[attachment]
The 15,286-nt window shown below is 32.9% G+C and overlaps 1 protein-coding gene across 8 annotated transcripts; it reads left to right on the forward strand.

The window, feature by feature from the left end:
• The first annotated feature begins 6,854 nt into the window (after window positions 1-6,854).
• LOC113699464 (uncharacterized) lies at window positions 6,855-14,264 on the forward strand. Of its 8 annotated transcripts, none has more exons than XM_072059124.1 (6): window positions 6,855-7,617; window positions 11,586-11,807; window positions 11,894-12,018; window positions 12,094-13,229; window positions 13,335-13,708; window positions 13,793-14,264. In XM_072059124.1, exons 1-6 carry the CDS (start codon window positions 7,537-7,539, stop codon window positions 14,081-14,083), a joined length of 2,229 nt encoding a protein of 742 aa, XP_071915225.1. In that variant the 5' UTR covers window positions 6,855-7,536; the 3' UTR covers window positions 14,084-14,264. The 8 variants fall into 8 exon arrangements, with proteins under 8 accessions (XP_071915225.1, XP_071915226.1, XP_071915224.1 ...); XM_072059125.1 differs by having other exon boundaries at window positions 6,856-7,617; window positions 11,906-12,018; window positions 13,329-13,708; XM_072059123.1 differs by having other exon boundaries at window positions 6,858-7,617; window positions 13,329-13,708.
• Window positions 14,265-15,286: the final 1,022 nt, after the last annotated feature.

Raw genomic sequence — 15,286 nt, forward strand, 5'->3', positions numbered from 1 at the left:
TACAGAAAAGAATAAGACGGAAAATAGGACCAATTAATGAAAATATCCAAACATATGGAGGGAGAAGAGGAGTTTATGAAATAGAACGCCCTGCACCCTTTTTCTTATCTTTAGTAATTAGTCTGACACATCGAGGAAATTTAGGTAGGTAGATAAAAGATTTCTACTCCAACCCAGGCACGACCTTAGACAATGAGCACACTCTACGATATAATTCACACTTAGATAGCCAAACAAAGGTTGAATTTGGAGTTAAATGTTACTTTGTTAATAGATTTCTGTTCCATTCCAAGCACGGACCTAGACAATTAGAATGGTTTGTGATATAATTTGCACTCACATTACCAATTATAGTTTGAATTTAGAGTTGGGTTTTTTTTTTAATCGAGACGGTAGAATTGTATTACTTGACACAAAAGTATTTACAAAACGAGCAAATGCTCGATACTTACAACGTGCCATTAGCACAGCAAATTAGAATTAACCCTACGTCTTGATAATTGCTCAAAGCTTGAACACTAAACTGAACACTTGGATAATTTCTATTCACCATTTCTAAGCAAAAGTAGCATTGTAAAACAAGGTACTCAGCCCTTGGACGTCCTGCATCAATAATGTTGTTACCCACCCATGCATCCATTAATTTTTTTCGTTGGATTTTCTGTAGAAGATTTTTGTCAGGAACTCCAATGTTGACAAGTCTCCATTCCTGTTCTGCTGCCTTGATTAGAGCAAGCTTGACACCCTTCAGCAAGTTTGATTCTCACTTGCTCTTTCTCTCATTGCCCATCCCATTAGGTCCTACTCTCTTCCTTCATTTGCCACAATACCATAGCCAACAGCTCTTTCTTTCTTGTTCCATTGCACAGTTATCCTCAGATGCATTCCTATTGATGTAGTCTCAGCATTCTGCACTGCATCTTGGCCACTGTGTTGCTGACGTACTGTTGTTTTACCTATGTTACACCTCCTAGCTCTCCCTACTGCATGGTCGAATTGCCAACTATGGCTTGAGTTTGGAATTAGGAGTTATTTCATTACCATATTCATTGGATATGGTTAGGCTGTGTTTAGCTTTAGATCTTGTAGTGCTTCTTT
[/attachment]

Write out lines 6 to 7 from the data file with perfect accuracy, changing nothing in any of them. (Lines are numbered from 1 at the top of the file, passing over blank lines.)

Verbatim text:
Raw genomic sequence — 15,286 nt, forward strand, 5'->3', positions numbered from 1 at the left:
TACAGAAAAGAATAAGACGGAAAATAGGACCAATTAATGAAAATATCCAAACATATGGAGGGAGAAGAGGAGTTTATGAAATAGAACGCCCTGCACCCTTTTTCTTATCTTTAGTAATTAGTCTGACACATCGAGGAAATTTAGGTAGGTAGATAAAAGATTTCTACTCCAACCCAGGCACGACCTTAGACAATGAGCACACTCTACGATATAATTCACACTTAGATAGCCAAACAAAGGTTGAATTTGGAGTTAAATGTTACTTTGTTAATAGATTTCTGTTCCATTCCAAGCACGGACCTAGACAATTAGAATGGTTTGTGATATAATTTGCACTCACATTACCAATTATAGTTTGAATTTAGAGTTGGGTTTTTTTTTTAATCGAGACGGTAGAATTGTATTACTTGACACAAAAGTATTTACAAAACGAGCAAATGCTCGATACTTACAACGTGCCATTAGCACAGCAAATTAGAATTAACCCTACGTCTTGATAATTGCTCAAAGCTTGAACACTAAACTGAACACTTGGATAATTTCTATTCACCATTTCTAAGCAAAAGTAGCATTGTAAAACAAGGTACTCAGCCCTTGGACGTCCTGCATCAATAATGTTGTTACCCACCCATGCATCCATTAATTTTTTTCGTTGGATTTTCTGTAGAAGATTTTTGTCAGGAACTCCAATGTTGACAAGTCTCCATTCCTGTTCTGCTGCCTTGATTAGAGCAAGCTTGACACCCTTCAGCAAGTTTGATTCTCACTTGCTCTTTCTCTCATTGCCCATCCCATTAGGTCCTACTCTCTTCCTTCATTTGCCACAATACCATAGCCAACAGCTCTTTCTTTCTTGTTCCATTGCACAGTTATCCTCAGATGCATTCCTATTGATGTAGTCTCAGCATTCTGCACTGCATCTTGGCCACTGTGTTGCTGACGTACTGTTGTTTTACCTATGTTACACCTCCTAGCTCTCCCTACTGCATGGTCGAATTGCCAACTATGGCTTGAGTTTGGAATTAGGAGTTATTTCATTACCATATTCATTGGATATGGTTAGGCTGTGTTTAGCTTTAGATCTTGTAGTGCTTCTTT